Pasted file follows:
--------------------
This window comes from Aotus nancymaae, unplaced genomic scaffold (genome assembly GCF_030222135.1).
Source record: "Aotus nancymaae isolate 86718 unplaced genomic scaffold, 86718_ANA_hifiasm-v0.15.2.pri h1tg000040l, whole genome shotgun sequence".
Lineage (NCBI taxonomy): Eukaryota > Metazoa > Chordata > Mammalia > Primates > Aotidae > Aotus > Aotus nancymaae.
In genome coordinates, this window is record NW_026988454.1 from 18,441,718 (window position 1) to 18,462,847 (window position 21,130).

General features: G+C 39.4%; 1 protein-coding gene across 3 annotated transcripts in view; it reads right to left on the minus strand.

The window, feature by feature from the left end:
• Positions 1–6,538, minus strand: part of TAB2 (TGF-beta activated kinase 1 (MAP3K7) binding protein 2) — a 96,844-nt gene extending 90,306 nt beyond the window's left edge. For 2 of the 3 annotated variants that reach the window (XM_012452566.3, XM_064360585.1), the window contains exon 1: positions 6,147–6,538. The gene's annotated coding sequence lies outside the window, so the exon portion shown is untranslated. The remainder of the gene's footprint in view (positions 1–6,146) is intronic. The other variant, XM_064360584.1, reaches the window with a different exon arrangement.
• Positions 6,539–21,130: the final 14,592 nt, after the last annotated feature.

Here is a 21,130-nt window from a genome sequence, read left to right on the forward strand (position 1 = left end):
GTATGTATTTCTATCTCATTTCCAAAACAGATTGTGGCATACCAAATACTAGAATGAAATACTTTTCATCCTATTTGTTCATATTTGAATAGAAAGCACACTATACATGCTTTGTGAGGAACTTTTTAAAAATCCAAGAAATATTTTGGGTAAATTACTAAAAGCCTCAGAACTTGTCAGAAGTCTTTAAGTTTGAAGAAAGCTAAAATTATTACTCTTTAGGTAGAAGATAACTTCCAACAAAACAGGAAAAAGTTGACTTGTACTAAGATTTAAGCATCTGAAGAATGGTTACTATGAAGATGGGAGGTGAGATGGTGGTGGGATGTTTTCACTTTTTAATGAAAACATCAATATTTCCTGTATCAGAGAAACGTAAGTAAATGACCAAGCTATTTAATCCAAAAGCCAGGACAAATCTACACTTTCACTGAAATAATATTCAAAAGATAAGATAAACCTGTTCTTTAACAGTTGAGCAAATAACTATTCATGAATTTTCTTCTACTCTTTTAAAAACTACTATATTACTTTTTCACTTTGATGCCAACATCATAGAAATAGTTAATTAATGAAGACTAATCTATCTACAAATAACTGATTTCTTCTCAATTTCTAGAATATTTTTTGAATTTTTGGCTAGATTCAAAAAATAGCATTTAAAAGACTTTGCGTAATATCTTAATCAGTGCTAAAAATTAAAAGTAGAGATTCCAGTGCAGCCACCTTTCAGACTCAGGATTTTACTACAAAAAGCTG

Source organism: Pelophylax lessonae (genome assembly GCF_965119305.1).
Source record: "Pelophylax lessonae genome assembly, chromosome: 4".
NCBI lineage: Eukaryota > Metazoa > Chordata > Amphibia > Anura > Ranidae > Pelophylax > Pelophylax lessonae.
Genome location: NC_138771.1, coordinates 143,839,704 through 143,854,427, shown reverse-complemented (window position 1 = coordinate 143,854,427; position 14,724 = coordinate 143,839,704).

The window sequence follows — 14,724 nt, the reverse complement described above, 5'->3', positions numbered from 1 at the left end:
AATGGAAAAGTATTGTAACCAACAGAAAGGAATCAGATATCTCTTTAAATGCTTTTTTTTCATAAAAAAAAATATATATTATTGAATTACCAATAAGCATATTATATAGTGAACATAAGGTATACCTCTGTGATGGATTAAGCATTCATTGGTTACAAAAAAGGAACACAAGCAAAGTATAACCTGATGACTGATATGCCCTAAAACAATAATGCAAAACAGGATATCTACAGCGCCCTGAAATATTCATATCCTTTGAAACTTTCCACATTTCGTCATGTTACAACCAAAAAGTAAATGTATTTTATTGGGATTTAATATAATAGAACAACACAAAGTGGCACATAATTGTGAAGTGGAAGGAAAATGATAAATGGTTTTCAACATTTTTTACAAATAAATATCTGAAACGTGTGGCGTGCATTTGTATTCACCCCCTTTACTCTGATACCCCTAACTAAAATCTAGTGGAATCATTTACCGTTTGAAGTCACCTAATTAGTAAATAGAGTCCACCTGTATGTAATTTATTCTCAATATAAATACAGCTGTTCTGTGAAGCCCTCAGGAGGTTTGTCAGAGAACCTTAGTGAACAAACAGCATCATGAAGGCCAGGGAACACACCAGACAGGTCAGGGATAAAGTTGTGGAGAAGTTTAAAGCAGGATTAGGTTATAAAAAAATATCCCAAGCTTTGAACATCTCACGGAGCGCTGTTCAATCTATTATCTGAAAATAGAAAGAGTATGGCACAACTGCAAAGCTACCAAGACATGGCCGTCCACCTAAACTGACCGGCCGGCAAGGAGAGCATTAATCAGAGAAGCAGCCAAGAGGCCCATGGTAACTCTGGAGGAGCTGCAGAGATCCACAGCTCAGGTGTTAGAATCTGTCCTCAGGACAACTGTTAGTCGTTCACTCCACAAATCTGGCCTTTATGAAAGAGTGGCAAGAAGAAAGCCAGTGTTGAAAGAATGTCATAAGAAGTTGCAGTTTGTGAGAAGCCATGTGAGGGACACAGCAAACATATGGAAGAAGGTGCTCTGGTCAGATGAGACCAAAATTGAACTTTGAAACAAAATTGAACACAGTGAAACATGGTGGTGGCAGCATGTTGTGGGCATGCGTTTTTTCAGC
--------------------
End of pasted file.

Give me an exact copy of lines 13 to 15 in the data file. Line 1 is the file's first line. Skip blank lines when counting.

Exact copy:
NCBI lineage: Eukaryota > Metazoa > Chordata > Amphibia > Anura > Ranidae > Pelophylax > Pelophylax lessonae.
Genome location: NC_138771.1, coordinates 143,839,704 through 143,854,427, shown reverse-complemented (window position 1 = coordinate 143,854,427; position 14,724 = coordinate 143,839,704).

The window sequence follows — 14,724 nt, the reverse complement described above, 5'->3', positions numbered from 1 at the left end: